Peaking When It Counts
When the regular season enters its stretch run in the month of February, Notre Dame historically seems to raise its level of play. Since 1995-96, the Fighting Irish are 120-28 (.811) in February games (including an active 25-game winning streak), as well as a 67-6 (.918) mark at home.

In the 28-year Muffet McGraw era (1987-88 to present), the Fighting Irish are 168-43 (.796) in the month of February, including a 89-12 (.881) home record. In that time, Notre Dame has never posted a losing record in February (a standard that already has continued this season), and only once did the Fighting Irish end the month at .500 (4-4 in 1988-89, McGraw’s second year in South Bend).

Department of Defense
In the past eight games, Notre Dame has shown marked improvement in its defense, allowing opponents to score just 52.8 points per game while forcing 18.5 turnovers per night.

The Fighting Irish have been particularly stingy at the three-point line, holding opponents to a .247 three-point percentage in the past month, a stretch that has included matchups with two top-10 opponents (Duke and Louisville) as well as the ACC’s top three-point shooting team in conference play, Virginia.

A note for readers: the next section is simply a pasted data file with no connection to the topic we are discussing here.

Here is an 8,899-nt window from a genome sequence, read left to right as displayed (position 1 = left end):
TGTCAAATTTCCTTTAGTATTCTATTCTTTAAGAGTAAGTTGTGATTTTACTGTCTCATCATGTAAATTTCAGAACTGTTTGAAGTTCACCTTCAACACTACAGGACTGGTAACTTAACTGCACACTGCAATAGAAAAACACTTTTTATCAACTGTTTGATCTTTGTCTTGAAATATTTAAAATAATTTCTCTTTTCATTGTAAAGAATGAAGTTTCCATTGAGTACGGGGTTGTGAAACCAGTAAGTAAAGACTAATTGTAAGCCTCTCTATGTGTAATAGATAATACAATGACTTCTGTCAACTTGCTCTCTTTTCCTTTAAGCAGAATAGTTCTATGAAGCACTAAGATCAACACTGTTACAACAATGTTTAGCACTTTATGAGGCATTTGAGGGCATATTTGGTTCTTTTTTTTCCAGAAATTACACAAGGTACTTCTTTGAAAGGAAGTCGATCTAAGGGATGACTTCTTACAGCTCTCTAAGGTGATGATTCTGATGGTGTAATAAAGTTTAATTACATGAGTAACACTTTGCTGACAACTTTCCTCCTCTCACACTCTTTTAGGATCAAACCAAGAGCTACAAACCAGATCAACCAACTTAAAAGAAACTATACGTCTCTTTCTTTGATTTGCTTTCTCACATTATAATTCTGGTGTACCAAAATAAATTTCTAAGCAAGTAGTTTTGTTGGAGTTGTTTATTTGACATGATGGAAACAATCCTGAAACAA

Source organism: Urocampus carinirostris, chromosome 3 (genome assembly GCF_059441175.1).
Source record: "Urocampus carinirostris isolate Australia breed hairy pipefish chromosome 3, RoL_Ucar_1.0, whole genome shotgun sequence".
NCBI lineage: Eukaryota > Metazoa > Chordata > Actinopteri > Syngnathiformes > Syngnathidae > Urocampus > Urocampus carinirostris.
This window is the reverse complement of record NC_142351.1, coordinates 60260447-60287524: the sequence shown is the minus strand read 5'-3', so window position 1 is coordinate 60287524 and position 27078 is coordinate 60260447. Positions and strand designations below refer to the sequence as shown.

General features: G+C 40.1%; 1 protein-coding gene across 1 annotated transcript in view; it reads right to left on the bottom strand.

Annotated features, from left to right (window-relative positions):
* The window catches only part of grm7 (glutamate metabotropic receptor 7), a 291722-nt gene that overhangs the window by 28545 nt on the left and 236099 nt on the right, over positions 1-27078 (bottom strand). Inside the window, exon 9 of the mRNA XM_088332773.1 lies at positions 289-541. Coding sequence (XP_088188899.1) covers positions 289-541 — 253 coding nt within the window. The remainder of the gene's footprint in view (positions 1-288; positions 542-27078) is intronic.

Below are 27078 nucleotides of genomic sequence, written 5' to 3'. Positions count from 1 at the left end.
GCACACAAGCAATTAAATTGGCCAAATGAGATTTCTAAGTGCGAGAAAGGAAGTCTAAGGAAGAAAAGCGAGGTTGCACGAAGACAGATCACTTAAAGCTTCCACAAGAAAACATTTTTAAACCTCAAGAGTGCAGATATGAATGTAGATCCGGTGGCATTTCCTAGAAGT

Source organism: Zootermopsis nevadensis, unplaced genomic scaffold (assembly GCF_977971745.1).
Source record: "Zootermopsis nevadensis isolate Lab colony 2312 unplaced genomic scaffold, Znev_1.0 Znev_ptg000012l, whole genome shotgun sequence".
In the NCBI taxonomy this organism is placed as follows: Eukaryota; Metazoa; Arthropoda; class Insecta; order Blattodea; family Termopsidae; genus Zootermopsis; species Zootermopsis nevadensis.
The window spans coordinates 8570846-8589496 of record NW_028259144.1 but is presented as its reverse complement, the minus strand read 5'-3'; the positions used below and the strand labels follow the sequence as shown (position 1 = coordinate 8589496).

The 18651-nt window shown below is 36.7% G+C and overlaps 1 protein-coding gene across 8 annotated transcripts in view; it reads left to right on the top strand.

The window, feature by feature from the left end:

Collectively, those three teams made five of 30 three-point attempts (.167) against Notre Dame, highlighted by a zero for 12 whitewash of No. 10/11 Duke on Feb. 16 at Purcell Pavilion.

Ranking File
Notre Dame is 8-1 against ranked opponents (5-1 against top-10 teams), with six of those eight victories coming by double figures, including all five wins over top-10 opponents.

In the past four seasons (2011-12 to present), the Fighting Irish are 49-7 (.875) against ranked opponents, with more than 75 percent of those Top 25 wins (37 of 49) by double digits.

Youth Movement
Notre Dame continues to make impressive strides this season, considering the Fighting Irish came in looking to replace three senior starters who accounted for nearly 40 percent of the team’s scoring, rebounding and assists last season.